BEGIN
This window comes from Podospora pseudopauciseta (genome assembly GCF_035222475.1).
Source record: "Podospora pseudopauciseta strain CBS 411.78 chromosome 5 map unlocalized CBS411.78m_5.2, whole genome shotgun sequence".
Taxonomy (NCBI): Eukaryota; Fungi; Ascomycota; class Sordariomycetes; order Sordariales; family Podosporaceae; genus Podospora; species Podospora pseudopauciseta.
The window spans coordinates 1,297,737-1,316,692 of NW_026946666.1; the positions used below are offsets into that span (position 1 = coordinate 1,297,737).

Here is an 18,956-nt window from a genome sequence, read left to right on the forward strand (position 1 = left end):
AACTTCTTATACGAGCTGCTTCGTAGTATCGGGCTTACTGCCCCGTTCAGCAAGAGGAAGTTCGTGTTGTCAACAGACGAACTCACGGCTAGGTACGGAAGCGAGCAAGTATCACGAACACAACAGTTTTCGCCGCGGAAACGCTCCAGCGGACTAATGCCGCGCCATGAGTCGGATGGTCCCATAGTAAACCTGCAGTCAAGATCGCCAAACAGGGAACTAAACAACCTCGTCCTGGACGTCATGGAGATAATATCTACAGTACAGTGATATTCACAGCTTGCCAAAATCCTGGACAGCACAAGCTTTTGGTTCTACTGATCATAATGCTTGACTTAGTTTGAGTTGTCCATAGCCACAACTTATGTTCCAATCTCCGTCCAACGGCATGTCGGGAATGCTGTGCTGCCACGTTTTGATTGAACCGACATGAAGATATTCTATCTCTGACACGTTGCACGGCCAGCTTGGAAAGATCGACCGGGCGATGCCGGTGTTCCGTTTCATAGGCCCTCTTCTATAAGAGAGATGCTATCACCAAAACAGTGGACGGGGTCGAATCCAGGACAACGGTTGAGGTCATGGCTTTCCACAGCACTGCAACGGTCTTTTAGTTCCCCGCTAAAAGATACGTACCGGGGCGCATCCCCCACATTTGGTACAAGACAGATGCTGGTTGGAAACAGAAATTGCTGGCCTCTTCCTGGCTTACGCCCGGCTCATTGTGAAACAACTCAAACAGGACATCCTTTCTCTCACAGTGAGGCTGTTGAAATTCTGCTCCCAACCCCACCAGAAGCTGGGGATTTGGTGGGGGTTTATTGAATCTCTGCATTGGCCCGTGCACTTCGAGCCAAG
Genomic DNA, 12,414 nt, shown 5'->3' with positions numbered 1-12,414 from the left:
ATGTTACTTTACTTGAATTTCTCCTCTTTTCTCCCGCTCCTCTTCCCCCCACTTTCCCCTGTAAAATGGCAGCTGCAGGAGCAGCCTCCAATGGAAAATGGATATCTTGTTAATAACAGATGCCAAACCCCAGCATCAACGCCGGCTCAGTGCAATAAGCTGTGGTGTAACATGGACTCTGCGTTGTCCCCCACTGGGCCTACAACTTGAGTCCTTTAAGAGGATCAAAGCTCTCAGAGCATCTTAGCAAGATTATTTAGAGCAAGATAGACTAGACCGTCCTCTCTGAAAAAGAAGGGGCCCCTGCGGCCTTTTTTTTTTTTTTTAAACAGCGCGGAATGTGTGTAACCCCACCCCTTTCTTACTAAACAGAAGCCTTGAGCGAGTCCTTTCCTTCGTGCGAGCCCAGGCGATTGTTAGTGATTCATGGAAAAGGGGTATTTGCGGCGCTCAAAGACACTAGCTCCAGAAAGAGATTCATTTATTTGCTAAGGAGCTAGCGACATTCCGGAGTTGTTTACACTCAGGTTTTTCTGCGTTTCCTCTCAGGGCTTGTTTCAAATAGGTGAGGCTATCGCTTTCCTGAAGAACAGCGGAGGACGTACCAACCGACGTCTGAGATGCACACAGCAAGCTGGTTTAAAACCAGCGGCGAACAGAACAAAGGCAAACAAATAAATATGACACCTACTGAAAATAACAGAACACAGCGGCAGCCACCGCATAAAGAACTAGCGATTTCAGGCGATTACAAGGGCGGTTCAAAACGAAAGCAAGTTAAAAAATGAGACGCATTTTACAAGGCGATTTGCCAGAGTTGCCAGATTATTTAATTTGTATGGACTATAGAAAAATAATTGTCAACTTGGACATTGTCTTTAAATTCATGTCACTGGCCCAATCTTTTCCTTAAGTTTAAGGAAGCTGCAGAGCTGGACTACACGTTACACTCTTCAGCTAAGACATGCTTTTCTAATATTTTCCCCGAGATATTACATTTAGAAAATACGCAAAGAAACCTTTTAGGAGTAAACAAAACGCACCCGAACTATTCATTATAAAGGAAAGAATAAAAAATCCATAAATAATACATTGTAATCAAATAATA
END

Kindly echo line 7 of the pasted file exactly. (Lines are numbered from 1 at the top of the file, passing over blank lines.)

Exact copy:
Genomic DNA, 12,414 nt, shown 5'->3' with positions numbered 1-12,414 from the left: